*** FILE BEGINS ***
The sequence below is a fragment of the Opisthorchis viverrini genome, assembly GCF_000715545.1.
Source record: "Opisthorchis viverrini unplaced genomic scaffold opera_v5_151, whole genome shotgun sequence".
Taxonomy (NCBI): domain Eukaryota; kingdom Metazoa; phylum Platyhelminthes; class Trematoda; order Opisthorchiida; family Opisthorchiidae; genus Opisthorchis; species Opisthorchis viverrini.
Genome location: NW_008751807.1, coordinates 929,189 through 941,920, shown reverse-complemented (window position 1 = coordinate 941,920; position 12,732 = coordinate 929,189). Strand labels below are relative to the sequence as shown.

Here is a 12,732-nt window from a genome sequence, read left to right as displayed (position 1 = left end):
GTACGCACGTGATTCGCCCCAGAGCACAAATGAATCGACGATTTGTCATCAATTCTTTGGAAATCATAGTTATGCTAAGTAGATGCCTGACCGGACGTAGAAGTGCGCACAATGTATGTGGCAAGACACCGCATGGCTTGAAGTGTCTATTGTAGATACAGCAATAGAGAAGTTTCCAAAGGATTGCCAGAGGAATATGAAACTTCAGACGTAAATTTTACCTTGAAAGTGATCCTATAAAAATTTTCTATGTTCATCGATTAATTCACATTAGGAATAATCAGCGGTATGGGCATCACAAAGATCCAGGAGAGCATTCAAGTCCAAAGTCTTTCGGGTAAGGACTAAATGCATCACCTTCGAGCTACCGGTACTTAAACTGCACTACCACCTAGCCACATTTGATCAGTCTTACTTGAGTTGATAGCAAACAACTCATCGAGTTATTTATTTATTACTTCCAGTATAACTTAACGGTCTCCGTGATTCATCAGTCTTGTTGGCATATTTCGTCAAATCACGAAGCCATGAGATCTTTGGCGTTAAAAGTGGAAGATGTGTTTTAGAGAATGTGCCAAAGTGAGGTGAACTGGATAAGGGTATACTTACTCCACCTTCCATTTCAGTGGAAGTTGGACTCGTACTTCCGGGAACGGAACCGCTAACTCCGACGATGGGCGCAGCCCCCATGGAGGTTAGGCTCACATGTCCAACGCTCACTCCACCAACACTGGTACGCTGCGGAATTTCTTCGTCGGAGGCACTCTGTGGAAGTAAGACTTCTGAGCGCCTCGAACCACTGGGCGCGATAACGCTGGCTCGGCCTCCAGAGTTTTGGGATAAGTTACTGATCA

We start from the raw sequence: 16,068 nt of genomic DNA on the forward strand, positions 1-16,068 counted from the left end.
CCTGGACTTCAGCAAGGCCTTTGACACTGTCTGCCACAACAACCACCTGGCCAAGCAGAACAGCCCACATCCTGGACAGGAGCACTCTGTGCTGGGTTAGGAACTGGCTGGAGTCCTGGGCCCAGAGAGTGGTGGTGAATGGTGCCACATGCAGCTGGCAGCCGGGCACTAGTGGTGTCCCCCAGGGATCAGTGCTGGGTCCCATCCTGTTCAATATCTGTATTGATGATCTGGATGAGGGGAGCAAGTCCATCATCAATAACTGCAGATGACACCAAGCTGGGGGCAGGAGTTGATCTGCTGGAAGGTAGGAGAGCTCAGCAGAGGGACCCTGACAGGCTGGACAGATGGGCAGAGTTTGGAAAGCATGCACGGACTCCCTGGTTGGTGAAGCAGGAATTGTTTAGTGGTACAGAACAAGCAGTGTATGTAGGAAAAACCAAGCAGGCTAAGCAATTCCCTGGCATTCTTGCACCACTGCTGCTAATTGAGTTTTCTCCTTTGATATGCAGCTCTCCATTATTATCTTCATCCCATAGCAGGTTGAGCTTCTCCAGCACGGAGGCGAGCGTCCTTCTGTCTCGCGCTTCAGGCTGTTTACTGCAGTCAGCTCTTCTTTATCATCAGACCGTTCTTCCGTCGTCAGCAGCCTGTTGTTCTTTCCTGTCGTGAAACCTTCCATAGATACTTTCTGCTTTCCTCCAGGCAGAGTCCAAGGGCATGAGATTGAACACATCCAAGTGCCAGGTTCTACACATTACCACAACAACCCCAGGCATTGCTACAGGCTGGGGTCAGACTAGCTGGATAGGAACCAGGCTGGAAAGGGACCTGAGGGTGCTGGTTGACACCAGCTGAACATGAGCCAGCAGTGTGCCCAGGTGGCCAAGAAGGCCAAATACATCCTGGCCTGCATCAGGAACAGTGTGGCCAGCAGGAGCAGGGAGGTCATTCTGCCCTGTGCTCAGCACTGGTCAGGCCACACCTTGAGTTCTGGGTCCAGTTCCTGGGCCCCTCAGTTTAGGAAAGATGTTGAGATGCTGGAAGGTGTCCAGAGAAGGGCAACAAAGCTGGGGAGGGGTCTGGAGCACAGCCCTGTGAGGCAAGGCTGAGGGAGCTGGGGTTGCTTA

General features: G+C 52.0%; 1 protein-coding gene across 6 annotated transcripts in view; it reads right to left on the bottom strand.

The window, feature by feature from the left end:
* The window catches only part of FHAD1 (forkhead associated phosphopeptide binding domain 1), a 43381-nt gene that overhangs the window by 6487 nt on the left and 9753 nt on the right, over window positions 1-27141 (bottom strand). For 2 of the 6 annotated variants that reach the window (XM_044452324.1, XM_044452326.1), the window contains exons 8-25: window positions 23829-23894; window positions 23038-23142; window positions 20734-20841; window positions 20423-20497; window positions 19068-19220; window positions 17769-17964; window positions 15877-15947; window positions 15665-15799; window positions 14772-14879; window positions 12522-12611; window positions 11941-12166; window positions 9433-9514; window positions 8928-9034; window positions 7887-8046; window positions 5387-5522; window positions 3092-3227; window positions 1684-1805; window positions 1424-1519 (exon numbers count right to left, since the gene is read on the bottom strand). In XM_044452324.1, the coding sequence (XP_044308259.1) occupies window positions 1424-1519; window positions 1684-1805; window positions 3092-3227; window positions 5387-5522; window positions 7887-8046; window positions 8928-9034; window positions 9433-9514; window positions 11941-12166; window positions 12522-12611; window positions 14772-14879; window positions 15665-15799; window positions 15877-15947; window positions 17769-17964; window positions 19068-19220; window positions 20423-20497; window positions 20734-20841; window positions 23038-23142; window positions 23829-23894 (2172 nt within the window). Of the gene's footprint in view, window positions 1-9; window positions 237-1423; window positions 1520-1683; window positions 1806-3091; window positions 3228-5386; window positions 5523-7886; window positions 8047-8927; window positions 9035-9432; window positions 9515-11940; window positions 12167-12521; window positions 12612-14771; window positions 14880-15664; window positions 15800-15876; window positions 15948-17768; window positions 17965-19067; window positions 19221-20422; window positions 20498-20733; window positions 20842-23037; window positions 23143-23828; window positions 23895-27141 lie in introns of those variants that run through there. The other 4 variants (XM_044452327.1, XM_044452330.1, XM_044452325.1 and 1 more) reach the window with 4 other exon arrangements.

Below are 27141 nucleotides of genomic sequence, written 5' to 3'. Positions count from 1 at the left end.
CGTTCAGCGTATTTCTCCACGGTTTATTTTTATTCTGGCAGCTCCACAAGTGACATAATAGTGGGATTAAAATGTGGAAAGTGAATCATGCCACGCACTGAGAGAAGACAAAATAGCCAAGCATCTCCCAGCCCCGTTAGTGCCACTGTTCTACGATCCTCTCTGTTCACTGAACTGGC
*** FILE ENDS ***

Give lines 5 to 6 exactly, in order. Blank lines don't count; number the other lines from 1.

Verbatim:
Here is a 12,732-nt window from a genome sequence, read left to right as displayed (position 1 = left end):
GTACGCACGTGATTCGCCCCAGAGCACAAATGAATCGACGATTTGTCATCAATTCTTTGGAAATCATAGTTATGCTAAGTAGATGCCTGACCGGACGTAGAAGTGCGCACAATGTATGTGGCAAGACACCGCATGGCTTGAAGTGTCTATTGTAGATACAGCAATAGAGAAGTTTCCAAAGGATTGCCAGAGGAATATGAAACTTCAGACGTAAATTTTACCTTGAAAGTGATCCTATAAAAATTTTCTATGTTCATCGATTAATTCACATTAGGAATAATCAGCGGTATGGGCATCACAAAGATCCAGGAGAGCATTCAAGTCCAAAGTCTTTCGGGTAAGGACTAAATGCATCACCTTCGAGCTACCGGTACTTAAACTGCACTACCACCTAGCCACATTTGATCAGTCTTACTTGAGTTGATAGCAAACAACTCATCGAGTTATTTATTTATTACTTCCAGTATAACTTAACGGTCTCCGTGATTCATCAGTCTTGTTGGCATATTTCGTCAAATCACGAAGCCATGAGATCTTTGGCGTTAAAAGTGGAAGATGTGTTTTAGAGAATGTGCCAAAGTGAGGTGAACTGGATAAGGGTATACTTACTCCACCTTCCATTTCAGTGGAAGTTGGACTCGTACTTCCGGGAACGGAACCGCTAACTCCGACGATGGGCGCAGCCCCCATGGAGGTTAGGCTCACATGTCCAACGCTCACTCCACCAACACTGGTACGCTGCGGAATTTCTTCGTCGGAGGCACTCTGTGGAAGTAAGACTTCTGAGCGCCTCGAACCACTGGGCGCGATAACGCTGGCTCGGCCTCCAGAGTTTTGGGATAAGTTACTGATCA